Movement on Interest Rates - Pricing

2 December 2016
While the Reserve Bank continues to lower the Official Cash Rate (OCR) last week we saw 2 banks increase their fixed interest rates.  Does this signal the end of the lowest fixed rates that we have seen and the start of the “normalisation” of interest rates in general?
In NZ Banks are required to have 70% of their funding from Domestic investors.  Problem is that lending rates are so low that NZ investors don’t want to put their funds in to Banks to have such a low return so they are looking elsewhere for better returns.  This has led to a shortage of Domestic funds.
Banks need to attract those investors by offering higher returns.  In order to keep sufficient margins between investment and lending, home loan rates have had to be increased and If investors continue to invest elsewhere, banks will be forced to source more funds from overseas resulting in further increases.  
So should borrowers fix or float their loans?  Here are the advantages and disadvantages of the different types of loans:
Floating/revolving credit/offset – these offer maximum flexibility.  Loan payments can be increased and lump sum payments can be made without any restrictions or risk penalties being applied.  This is suitable for those who will have lump sums available in the future or who may be selling a property to confidently know they will not be hit with any penalties. However floating loans offer the least amount of security against rising interest rates and, at this time, these rates are the highest rates.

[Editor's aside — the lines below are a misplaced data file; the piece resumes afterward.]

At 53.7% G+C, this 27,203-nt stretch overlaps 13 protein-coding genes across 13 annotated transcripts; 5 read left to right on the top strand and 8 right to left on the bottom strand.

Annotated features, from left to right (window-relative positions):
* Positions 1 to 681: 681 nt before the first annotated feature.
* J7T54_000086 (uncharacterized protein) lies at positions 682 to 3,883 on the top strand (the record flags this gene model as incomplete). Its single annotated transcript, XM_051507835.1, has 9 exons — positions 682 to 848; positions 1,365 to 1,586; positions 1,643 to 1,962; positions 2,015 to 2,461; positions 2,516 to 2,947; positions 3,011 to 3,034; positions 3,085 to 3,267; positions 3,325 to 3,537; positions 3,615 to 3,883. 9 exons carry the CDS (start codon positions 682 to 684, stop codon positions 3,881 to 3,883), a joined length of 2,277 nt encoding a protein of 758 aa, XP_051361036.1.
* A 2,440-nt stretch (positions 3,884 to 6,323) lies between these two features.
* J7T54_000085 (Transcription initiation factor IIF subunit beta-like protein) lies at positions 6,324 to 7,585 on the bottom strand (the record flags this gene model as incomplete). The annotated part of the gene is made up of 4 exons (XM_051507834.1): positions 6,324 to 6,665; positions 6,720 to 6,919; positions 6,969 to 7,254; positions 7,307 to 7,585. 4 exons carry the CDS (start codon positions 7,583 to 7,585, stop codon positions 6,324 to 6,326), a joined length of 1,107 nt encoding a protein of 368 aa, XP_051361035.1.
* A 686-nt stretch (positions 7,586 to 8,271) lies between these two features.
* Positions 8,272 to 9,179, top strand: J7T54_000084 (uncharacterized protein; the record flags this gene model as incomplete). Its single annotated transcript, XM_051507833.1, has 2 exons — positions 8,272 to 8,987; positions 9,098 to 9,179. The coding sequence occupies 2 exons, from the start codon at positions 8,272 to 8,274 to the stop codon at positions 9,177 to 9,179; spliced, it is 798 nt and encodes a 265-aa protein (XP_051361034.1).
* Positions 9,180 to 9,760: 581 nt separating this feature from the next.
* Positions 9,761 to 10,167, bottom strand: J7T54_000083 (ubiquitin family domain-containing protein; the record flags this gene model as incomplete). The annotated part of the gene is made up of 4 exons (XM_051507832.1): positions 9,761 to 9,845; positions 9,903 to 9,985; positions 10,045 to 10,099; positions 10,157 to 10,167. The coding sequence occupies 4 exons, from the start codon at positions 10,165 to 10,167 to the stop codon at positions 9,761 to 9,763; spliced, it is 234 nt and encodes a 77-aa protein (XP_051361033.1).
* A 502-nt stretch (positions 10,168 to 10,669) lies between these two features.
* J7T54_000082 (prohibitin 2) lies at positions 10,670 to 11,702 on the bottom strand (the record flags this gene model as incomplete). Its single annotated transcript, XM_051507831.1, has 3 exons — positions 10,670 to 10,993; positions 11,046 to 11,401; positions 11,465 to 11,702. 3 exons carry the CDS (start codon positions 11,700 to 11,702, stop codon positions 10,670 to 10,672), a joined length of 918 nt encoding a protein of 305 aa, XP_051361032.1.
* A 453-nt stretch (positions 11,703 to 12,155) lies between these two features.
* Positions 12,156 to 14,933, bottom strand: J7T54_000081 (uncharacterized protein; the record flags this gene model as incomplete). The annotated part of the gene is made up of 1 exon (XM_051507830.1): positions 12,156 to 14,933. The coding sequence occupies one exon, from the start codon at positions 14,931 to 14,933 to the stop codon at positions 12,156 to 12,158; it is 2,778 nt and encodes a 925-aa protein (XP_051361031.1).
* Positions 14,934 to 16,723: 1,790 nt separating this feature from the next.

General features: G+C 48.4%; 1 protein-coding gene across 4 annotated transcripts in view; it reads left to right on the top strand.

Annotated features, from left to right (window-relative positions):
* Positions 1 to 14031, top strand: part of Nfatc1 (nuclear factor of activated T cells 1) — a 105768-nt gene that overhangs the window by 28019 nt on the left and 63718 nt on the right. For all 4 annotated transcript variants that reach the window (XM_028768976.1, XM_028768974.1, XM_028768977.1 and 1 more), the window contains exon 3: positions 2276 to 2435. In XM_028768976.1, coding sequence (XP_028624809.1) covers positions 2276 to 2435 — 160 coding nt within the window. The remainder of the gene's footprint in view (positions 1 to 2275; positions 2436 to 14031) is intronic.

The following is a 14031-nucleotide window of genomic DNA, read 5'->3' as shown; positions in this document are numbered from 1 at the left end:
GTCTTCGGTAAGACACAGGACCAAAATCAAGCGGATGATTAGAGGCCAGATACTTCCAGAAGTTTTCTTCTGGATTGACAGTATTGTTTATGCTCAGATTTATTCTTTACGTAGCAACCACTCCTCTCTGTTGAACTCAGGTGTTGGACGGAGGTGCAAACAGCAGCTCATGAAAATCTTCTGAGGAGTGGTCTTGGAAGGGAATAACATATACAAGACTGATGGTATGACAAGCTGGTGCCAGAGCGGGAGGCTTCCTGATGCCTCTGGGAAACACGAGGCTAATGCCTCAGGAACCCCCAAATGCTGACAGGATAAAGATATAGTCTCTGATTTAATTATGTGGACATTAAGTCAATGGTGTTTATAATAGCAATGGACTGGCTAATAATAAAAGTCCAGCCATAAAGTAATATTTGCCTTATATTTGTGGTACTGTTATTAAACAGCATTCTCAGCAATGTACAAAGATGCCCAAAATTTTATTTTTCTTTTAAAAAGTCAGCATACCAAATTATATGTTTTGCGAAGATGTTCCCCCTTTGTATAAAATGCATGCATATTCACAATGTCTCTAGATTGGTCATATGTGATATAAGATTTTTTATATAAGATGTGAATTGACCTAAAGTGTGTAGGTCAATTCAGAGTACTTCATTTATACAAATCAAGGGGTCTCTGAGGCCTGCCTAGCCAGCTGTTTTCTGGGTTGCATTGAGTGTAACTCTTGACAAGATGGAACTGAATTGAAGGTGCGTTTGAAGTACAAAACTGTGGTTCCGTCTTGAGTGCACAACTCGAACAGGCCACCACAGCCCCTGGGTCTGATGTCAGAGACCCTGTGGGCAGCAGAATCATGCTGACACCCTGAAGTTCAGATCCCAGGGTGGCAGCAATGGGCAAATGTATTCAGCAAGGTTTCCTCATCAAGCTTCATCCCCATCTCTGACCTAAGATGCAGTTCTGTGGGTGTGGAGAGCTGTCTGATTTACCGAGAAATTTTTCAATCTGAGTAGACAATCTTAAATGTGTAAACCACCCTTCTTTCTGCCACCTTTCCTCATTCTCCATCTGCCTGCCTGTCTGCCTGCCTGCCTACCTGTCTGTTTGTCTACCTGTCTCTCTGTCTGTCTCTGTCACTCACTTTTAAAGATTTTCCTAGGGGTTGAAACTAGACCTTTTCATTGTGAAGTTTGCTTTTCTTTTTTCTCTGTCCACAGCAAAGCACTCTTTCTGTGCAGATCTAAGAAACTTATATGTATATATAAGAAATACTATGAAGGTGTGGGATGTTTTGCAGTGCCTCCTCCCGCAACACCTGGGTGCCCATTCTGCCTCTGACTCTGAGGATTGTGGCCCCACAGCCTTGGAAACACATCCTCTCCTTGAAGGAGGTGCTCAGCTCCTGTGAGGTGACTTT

Fixed short term (6 - 12 months).  This provides some short term security and the rates are lower than the floating.  This can be a good option for people who are undecided if they should fix or float. Or if they expect further funds in the short term.  However it provides only short term security.
Fixed medium term (18 months – 3 years).  These are amongst the lowest interest rates on offer and provide medium security.  However it reduces the flexibility to increase loan payments and pay lump sums on the loans.
Fixed loan term eg 4 – 5 years.  This provides the maximum amount of security and is a good option for people not intending on selling their home in the near future or will not be increasing their payments or paying lump sums.  This fixed term provides the least amount of flexibility.
Consideration could be given to a combination different types of loans.  Eg having a portion on floating to allow some flexibility and a portion fixed to offer some security.  
The structure of any loan depends not only on the interest rate offered but also on what the objectives and expected cashflow would be for clients both short and long term.  Clients need to be aware of the options and what best suits their needs.  They also need to be aware of the pitfalls of each option.  As such consultation with a mortgage Advisor is a great way to ensure the right decisions are made for the right reasons.    

Published In Whakatane Beacon

This post was written by

Trish Marsden - who has written 96 posts

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